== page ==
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Serenade in E minor for String Orchestra, Op. 20

About the Work

Quick Look Composer: Edward Elgar
Program note originally written for the following performance:
National Symphony Orchestra: Salute to Slatkin/Yo-Yo Ma, cello Sun., Jun. 29, 2008, 7:00 PM
© Richard Freed
Another of Mr. Slatkin's conspicuous fields of interest is British music. He has been active in London for more than thirty years (including tenures as chief conductor of the BBC Symphony Orchestra, principal guest conductor of the Philharmonia, and at present principal guest conductor of the Royal Philharmonic), but had actually responded much earlier to the music of Delius, Elgar, Vaughan Williams, Holst and Walton. He has recorded all the symphonies of Vaughan Williams and many works of Elgar's, including the seldom heard oratorio The Kingdom and the Serenade for string orchestra. The Serenade was also one of the works performed in the concerts celebrating the opening of the acoustically redesigned Kennedy Center Concert Hall in October 1997.

Few of Elgar's concert works stand in sharper contrast than this one to those by which we know him best. We think of this composer as a creator of big works and big sounds. The modest Serenade, in three brief movements, was composed in 1892 and is sometimes regarded as being more closely related to the salon pieces Elgar composed early in his career than to the masterly Introduction and Allegro of 1905, also for string orchestra. The Serenade, in fact, may have been derived from a still earlier work, a set of Three Pieces for strings composed in 1888 which, like several of Elgar's other compositions of the 1880s, was either lost or destroyed without being performed or published; but this Op. 20, whatever its background, is one of the earliest compositions in which the characteristics we regard as representative of the mature Elgar are clearly discernable.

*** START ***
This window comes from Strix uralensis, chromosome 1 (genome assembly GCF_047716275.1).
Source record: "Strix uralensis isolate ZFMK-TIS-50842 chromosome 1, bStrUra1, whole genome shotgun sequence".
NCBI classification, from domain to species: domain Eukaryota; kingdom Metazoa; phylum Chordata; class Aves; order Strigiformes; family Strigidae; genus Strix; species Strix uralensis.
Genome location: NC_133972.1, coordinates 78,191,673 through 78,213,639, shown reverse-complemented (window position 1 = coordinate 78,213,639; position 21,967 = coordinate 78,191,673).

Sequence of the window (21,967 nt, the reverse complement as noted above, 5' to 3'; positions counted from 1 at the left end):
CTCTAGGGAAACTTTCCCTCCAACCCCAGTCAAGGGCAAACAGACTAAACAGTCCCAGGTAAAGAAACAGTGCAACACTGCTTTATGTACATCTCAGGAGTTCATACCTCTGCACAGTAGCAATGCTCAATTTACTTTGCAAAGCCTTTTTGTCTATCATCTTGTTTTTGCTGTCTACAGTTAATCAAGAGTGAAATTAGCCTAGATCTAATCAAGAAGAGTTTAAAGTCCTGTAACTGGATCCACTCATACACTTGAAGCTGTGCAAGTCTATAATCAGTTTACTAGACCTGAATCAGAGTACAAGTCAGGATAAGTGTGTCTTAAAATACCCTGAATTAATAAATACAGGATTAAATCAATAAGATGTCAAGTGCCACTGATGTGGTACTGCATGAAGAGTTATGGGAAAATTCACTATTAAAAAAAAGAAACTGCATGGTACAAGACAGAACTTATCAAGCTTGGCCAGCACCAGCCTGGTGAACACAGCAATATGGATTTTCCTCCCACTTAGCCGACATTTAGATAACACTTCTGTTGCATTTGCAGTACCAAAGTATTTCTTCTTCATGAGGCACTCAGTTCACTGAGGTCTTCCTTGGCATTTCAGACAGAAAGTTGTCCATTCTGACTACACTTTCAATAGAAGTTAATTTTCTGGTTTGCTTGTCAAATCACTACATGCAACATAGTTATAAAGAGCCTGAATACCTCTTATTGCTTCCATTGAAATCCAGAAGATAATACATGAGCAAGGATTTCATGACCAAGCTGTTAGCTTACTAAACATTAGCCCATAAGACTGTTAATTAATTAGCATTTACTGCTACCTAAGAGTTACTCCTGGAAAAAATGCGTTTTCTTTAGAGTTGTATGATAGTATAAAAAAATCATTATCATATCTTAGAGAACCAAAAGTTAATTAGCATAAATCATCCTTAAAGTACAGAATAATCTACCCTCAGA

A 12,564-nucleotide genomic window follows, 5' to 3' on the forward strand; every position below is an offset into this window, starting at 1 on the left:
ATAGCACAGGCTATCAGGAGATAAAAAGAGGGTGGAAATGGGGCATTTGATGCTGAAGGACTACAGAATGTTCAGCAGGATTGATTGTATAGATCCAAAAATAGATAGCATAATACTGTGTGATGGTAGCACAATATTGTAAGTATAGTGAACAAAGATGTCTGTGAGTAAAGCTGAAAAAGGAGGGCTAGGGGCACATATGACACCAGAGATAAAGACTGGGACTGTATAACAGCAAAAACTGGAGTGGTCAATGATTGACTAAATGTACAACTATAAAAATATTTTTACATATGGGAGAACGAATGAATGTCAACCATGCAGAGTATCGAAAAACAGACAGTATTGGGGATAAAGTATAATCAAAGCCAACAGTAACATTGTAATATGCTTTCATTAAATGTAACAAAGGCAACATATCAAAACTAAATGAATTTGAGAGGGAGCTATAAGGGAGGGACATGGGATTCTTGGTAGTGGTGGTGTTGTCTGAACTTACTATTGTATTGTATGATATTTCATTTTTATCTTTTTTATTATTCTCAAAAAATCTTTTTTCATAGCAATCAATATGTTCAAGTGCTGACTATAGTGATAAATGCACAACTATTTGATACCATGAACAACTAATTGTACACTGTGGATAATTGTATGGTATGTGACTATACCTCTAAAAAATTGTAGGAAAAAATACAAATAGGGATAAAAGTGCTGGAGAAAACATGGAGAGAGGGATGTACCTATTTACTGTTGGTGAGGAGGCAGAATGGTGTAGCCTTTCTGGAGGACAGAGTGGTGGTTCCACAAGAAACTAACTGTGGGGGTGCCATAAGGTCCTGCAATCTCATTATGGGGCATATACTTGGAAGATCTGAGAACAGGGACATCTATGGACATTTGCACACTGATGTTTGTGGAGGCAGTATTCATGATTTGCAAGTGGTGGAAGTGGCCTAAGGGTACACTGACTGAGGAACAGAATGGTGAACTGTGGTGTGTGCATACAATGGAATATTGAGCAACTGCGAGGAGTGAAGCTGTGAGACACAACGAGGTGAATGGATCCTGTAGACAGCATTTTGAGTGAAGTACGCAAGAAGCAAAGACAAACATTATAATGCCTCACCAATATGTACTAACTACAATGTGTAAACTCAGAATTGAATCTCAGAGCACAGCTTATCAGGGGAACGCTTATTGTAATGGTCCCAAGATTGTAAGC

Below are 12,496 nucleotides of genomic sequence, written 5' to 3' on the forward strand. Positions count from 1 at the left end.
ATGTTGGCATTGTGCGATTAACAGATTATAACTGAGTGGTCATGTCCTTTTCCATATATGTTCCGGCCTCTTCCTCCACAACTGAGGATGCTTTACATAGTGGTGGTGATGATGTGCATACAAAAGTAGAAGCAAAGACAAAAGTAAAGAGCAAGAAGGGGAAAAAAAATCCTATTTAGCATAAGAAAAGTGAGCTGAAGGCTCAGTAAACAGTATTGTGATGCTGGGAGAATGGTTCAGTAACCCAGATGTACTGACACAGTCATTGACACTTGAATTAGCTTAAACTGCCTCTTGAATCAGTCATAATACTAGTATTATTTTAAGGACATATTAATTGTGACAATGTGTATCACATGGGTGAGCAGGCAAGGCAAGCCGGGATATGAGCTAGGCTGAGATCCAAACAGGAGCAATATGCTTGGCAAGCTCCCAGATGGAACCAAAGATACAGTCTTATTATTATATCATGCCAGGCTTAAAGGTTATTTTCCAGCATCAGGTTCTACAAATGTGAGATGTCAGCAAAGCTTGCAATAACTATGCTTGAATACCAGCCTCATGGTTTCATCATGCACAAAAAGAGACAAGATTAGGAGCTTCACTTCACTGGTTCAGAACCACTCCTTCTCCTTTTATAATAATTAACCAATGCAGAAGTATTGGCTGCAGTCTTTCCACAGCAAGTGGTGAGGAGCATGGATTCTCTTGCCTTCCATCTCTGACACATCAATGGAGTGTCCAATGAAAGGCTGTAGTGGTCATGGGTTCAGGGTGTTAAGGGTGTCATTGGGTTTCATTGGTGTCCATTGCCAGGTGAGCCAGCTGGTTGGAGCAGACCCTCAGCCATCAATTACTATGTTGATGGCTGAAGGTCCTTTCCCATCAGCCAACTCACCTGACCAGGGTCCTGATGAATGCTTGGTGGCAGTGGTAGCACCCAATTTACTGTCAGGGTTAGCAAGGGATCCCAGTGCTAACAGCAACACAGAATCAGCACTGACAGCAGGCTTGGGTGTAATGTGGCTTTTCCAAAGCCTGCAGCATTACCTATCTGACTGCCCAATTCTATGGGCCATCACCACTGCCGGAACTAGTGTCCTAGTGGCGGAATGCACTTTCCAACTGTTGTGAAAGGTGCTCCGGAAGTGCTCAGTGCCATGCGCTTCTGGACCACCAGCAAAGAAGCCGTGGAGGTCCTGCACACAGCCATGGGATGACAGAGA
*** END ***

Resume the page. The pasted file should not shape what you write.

The opening movement is at once bright and reflective, its lilting phrases touched by nostalgia, the coloring in burnished tones lending a bittersweet character. This deepens into gentle melancholy in the succeeding Larghetto, evocative of a pastoral twilight in its long-breathed phrases. This gentle mood prevails also in the subdued animation of the concluding movement, which might be regarded as a sort of idealized country dance; the end brings a return of the work's opening material.

The Serenade waited four years for its first complete performance, which took place in Antwerp on July 23, 1896. At that time Elgar, aged 39, was yet to produce any of his great orchestral or choral works, and his compositions were by no means assured a hearing as soon as they were written—even at home, let alone abroad. All that was to change dramatically by the end of the decade, when his Enigma Variations for orchestra and his oratorio The Dream of Gerontius would confirm his stature as the most admired British composer since Henry Purcell.